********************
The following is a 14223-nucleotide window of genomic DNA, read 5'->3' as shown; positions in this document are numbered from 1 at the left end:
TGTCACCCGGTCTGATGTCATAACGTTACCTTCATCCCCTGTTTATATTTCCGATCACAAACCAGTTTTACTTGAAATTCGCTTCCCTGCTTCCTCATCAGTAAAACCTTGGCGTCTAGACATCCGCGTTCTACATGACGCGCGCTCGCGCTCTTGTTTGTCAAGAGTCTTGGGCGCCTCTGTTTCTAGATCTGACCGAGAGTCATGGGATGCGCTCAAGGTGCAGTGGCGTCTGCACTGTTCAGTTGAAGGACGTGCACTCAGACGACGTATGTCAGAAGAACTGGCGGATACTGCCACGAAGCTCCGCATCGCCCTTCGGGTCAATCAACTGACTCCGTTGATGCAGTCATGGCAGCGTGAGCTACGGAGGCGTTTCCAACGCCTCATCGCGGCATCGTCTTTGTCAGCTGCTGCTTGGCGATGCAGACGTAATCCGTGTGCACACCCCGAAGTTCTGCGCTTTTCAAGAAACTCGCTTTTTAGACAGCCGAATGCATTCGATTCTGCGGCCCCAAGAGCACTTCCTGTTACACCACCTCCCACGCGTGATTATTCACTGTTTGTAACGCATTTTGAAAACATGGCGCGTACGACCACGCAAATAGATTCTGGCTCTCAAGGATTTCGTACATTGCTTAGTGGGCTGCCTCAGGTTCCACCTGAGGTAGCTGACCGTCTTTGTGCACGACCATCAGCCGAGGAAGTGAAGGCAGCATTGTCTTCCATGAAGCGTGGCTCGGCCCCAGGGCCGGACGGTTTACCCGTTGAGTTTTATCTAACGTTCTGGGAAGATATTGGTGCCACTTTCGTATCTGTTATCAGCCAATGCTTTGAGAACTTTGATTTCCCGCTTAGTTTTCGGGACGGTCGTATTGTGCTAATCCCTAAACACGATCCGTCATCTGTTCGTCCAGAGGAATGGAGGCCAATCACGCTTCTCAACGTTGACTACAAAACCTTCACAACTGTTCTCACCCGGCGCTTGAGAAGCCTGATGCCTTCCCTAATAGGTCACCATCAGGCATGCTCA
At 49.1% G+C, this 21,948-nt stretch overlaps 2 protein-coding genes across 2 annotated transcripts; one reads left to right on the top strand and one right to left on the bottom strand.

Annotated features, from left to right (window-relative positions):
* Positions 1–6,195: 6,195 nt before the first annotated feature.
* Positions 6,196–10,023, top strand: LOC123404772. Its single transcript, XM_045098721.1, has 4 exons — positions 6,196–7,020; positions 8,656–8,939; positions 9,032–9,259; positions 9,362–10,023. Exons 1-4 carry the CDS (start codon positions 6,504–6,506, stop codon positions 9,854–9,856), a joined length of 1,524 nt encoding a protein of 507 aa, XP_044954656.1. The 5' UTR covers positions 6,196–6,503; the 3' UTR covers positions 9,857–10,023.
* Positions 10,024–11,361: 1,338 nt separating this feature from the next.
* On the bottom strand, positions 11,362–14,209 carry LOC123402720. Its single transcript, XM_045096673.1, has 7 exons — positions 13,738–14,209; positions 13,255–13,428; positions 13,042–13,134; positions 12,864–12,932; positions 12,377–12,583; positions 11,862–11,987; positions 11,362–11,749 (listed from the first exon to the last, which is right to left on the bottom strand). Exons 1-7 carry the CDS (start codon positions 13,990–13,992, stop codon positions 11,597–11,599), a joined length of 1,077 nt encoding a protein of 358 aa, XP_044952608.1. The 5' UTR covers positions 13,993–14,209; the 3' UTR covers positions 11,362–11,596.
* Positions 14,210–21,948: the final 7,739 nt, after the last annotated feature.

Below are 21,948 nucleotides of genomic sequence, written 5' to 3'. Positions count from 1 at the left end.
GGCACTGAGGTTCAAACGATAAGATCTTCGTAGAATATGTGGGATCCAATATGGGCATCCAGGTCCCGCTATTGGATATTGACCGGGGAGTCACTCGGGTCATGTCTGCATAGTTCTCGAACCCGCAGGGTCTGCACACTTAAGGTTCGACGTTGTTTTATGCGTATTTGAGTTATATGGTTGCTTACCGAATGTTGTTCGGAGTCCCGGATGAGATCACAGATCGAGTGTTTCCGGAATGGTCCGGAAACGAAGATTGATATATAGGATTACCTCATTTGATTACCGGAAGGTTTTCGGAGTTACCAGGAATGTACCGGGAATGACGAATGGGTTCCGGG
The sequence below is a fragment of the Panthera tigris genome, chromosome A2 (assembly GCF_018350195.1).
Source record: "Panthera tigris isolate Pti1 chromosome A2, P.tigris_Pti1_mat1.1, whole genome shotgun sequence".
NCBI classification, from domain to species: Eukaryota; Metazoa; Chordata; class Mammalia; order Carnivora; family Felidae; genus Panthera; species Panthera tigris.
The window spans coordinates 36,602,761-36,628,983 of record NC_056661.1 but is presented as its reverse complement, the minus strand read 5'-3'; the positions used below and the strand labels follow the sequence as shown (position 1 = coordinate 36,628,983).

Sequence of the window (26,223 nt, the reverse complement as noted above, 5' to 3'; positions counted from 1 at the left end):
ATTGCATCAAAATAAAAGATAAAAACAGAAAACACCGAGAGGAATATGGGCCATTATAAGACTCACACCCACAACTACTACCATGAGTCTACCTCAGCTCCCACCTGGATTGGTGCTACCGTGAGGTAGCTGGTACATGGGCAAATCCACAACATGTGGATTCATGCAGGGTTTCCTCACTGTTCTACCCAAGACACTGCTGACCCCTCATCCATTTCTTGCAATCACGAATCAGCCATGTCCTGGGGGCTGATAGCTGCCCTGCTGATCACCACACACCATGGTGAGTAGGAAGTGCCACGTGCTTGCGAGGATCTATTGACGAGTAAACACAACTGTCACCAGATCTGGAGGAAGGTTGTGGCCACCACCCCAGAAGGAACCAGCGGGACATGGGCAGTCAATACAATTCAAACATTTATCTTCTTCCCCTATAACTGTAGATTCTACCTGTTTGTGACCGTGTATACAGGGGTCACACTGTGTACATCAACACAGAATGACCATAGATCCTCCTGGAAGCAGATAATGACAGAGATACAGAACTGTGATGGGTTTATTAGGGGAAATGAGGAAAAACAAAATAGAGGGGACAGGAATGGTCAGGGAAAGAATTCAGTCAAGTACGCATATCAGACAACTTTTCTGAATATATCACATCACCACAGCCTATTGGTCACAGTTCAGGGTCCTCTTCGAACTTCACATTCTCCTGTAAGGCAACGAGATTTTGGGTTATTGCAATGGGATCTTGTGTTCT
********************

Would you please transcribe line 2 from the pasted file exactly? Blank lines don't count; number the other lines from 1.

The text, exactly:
TGTCACCCGGTCTGATGTCATAACGTTACCTTCATCCCCTGTTTATATTTCCGATCACAAACCAGTTTTACTTGAAATTCGCTTCCCTGCTTCCTCATCAGTAAAACCTTGGCGTCTAGACATCCGCGTTCTACATGACGCGCGCTCGCGCTCTTGTTTGTCAAGAGTCTTGGGCGCCTCTGTTTCTAGATCTGACCGAGAGTCATGGGATGCGCTCAAGGTGCAGTGGCGTCTGCACTGTTCAGTTGAAGGACGTGCACTCAGACGACGTATGTCAGAAGAACTGGCGGATACTGCCACGAAGCTCCGCATCGCCCTTCGGGTCAATCAACTGACTCCGTTGATGCAGTCATGGCAGCGTGAGCTACGGAGGCGTTTCCAACGCCTCATCGCGGCATCGTCTTTGTCAGCTGCTGCTTGGCGATGCAGACGTAATCCGTGTGCACACCCCGAAGTTCTGCGCTTTTCAAGAAACTCGCTTTTTAGACAGCCGAATGCATTCGATTCTGCGGCCCCAAGAGCACTTCCTGTTACACCACCTCCCACGCGTGATTATTCACTGTTTGTAACGCATTTTGAAAACATGGCGCGTACGACCACGCAAATAGATTCTGGCTCTCAAGGATTTCGTACATTGCTTAGTGGGCTGCCTCAGGTTCCACCTGAGGTAGCTGACCGTCTTTGTGCACGACCATCAGCCGAGGAAGTGAAGGCAGCATTGTCTTCCATGAAGCGTGGCTCGGCCCCAGGGCCGGACGGTTTACCCGTTGAGTTTTATCTAACGTTCTGGGAAGATATTGGTGCCACTTTCGTATCTGTTATCAGCCAATGCTTTGAGAACTTTGATTTCCCGCTTAGTTTTCGGGACGGTCGTATTGTGCTAATCCCTAAACACGATCCGTCATCTGTTCGTCCAGAGGAATGGAGGCCAATCACGCTTCTCAACGTTGACTACAAAACCTTCACAACTGTTCTCACCCGGCGCTTGAGAAGCCTGATGCCTTCCCTAATAGGTCACCATCAGGCATGCTCA